This Article discusses more than just Hamlet’s story and character but it does tell the reader about Hamlet’s madness. It tells them that Hamlet’s emotional characteristics make him do what he does which is becoming mad or pretending to be mad. It talks about how his ideas are affected by the inner conscience and its neuroscience. Basically this article tries to prove that nothing can be done without emotions and his madness is caused by his emotions. In this source, the author goes about showing how mad hamlet was by picking at his strategy of trying to expose Claudius of murdering his father through the “Mouse Trap” play. This source argues that Hamlet’s grief can be blamed on many occurrences that happened within the play, the biggest influence being the death of his father. Other influences that this source states are the fact that his newly widowed mother marries his uncle only a month or so after his father’s death and the fact that Ophelia let her brother and father influence her love for hamlet Another interesting theory was that nobody gave hamlet any sympathy in his time of grief when he really needed it resulting to his madness.
As Arthur KirschWrites , “If vengeance composes the plot of the revenge play, grief composes its essential content, its substance”(17). As Kirsch notes, right from his first appe...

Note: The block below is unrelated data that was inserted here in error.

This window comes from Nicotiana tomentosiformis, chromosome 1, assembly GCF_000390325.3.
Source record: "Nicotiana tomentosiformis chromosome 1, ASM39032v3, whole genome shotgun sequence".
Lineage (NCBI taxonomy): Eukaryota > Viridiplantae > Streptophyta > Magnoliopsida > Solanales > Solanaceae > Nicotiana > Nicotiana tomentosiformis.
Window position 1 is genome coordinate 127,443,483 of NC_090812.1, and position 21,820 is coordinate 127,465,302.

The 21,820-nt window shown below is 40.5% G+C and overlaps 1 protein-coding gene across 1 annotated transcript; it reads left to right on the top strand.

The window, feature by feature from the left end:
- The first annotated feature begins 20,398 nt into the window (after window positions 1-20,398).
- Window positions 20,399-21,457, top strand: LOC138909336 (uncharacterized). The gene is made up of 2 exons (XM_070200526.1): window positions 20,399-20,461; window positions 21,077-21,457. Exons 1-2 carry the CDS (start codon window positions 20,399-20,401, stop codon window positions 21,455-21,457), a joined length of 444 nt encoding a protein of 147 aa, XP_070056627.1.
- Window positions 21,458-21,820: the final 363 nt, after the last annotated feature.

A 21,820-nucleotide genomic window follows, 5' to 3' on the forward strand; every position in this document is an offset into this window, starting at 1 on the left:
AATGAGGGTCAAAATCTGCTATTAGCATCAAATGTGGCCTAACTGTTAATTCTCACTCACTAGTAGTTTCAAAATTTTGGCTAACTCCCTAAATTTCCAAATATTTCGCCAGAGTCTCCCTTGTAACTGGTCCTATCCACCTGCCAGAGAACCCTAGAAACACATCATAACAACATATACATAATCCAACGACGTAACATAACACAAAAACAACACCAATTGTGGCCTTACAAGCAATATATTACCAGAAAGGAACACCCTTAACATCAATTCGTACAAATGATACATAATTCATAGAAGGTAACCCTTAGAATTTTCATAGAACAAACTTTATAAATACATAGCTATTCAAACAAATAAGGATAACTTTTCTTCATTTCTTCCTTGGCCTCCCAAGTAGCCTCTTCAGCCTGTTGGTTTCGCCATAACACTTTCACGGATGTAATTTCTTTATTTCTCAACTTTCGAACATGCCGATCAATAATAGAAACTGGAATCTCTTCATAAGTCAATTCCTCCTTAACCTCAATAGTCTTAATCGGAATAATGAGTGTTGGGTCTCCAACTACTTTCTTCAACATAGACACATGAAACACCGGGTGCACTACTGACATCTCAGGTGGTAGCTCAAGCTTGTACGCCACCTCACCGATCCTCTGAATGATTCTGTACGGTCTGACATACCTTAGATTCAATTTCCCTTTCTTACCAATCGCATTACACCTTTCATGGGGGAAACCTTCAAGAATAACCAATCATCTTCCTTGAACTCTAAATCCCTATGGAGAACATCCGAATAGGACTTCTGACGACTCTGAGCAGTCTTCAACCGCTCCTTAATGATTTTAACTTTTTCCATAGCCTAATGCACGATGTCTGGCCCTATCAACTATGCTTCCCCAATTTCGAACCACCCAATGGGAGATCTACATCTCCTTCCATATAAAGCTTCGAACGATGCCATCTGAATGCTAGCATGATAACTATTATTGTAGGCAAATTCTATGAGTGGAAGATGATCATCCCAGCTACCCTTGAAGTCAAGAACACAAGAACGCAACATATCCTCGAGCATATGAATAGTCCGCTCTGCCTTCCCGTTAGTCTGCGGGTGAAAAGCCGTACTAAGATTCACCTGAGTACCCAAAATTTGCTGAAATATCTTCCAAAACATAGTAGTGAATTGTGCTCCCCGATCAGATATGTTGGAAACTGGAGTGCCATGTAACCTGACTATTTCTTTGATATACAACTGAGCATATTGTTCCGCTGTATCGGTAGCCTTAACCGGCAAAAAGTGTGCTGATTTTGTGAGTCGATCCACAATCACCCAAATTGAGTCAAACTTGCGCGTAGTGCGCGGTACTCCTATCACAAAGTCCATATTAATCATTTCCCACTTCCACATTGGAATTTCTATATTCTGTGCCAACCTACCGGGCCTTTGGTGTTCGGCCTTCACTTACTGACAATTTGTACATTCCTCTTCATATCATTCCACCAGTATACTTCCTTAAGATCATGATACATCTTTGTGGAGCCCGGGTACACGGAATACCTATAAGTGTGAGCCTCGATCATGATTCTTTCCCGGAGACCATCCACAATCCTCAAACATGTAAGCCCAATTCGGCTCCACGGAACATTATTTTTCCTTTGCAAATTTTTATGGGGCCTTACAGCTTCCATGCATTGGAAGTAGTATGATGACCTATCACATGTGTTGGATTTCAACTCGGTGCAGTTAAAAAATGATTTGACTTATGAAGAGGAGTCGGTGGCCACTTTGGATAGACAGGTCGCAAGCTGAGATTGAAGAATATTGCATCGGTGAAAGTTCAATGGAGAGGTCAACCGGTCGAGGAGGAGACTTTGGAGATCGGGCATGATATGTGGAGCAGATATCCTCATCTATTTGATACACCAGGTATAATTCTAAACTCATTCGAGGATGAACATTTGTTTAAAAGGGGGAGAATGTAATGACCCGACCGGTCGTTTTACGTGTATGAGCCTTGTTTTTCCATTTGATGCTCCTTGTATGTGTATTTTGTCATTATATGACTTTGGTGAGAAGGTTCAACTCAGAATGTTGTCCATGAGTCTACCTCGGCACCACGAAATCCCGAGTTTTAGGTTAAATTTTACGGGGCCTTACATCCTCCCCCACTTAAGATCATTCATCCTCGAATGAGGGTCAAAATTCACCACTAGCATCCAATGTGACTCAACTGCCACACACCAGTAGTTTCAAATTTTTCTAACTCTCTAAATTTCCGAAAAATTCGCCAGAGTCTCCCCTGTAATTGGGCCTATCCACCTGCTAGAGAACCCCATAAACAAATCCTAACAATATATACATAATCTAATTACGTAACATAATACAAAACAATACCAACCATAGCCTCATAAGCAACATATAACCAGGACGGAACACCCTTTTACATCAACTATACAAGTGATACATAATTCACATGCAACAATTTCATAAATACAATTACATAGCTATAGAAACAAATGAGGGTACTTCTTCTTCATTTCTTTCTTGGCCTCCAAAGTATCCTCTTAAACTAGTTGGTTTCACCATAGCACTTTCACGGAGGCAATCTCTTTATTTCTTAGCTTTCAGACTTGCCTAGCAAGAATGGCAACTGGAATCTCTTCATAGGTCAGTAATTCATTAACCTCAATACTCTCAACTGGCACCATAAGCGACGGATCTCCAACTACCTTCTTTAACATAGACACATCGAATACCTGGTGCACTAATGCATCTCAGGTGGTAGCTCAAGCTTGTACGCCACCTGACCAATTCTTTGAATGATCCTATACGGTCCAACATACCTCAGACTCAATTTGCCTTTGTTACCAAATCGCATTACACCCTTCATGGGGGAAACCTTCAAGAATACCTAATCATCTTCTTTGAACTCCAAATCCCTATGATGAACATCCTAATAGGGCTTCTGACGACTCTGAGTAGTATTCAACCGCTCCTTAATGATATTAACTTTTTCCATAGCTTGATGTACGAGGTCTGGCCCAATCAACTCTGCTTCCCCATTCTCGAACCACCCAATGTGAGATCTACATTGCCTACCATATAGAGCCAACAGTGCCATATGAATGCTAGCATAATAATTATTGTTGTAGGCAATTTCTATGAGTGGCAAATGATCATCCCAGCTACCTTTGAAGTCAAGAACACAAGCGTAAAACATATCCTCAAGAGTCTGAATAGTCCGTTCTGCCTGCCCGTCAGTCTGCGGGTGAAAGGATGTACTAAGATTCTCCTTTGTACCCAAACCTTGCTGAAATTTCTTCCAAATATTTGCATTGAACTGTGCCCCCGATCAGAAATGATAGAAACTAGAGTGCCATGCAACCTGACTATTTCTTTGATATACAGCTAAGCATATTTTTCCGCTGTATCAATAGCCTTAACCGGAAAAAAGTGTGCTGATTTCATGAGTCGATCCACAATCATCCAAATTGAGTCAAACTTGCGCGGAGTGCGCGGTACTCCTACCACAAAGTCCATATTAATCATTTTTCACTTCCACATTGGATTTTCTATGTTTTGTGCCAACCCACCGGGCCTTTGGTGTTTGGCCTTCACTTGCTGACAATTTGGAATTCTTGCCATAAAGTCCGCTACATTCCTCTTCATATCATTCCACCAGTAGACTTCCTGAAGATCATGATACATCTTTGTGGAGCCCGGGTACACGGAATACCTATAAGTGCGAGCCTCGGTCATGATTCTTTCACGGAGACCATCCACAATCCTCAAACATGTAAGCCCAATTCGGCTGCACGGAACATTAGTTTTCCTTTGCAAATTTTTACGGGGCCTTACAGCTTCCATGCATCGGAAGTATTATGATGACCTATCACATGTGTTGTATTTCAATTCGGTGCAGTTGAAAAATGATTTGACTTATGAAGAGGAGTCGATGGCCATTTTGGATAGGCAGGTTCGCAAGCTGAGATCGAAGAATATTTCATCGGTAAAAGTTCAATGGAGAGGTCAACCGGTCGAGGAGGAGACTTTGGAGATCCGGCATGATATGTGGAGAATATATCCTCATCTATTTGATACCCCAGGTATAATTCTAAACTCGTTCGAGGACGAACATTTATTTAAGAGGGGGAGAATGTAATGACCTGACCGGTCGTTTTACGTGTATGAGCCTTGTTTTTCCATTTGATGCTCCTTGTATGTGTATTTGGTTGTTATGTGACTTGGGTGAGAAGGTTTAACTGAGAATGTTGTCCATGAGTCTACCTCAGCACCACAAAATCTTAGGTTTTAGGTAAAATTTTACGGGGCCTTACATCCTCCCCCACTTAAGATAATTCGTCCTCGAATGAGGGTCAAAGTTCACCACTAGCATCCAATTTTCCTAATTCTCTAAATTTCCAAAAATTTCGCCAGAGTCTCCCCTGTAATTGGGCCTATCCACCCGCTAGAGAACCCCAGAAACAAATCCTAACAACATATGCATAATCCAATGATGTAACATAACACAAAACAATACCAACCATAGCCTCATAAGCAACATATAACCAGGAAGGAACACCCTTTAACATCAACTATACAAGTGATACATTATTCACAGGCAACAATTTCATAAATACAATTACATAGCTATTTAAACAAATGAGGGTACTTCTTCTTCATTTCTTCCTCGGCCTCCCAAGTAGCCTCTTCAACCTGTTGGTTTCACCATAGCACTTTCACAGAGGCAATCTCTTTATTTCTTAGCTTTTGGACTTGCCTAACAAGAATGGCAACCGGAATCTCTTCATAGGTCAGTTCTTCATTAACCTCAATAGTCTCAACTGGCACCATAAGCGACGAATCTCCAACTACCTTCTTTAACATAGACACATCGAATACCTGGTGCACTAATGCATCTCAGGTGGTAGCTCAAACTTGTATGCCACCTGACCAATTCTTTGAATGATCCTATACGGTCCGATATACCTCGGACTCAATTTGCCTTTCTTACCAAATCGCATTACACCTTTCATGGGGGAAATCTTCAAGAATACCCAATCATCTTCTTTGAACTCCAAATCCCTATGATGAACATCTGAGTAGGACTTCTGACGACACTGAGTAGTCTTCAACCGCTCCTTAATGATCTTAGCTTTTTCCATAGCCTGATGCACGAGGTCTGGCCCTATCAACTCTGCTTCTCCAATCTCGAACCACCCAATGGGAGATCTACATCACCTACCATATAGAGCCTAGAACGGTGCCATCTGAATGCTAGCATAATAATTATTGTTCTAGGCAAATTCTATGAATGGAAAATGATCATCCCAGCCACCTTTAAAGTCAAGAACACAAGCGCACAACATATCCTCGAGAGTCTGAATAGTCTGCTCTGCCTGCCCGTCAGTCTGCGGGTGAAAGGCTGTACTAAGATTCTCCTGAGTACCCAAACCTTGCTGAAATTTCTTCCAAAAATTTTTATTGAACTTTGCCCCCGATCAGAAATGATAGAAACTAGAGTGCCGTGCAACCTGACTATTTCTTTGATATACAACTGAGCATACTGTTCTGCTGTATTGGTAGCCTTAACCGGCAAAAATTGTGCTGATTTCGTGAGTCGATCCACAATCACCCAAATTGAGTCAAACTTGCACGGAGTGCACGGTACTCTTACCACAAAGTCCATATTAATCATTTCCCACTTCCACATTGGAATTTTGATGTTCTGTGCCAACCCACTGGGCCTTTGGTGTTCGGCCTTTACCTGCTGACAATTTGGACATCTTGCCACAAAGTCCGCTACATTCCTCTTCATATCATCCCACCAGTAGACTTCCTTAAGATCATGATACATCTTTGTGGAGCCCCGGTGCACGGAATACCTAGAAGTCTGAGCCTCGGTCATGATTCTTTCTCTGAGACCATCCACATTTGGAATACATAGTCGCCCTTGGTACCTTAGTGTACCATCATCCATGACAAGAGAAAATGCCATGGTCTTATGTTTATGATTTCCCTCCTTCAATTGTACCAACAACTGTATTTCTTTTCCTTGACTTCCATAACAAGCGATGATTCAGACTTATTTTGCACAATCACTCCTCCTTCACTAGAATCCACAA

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...e driven solely by passion and a drive for revenge, while Hamlet is only looking for a “friendly fencing match”. In the end Hamlet only makes the final blow towards his uncle after his treachery is broadcast, when there is no longer any shred of doubt to question Hamlet’s morality.
Hamlet’s judgment was clearly clouded, but not from psychosis. As a reaction to
emotional trauma: a plea for revenge from his father’s ghost, and immoral behavior from those around him, Hamlet acted on an impassioned sense of morality- his conscience was still there, just temporarily silenced. Any rash action Hamlet may have took was caused by external factors, instead of a madness of his own... and were perhaps even justified!
Kirsch, Arthur. "Hamlet's Grief." The Johns Hopkins University
Press 48.1 (1981): 17-36. The Johns Hopkins University Press. Web. 23 Mar. 2011.
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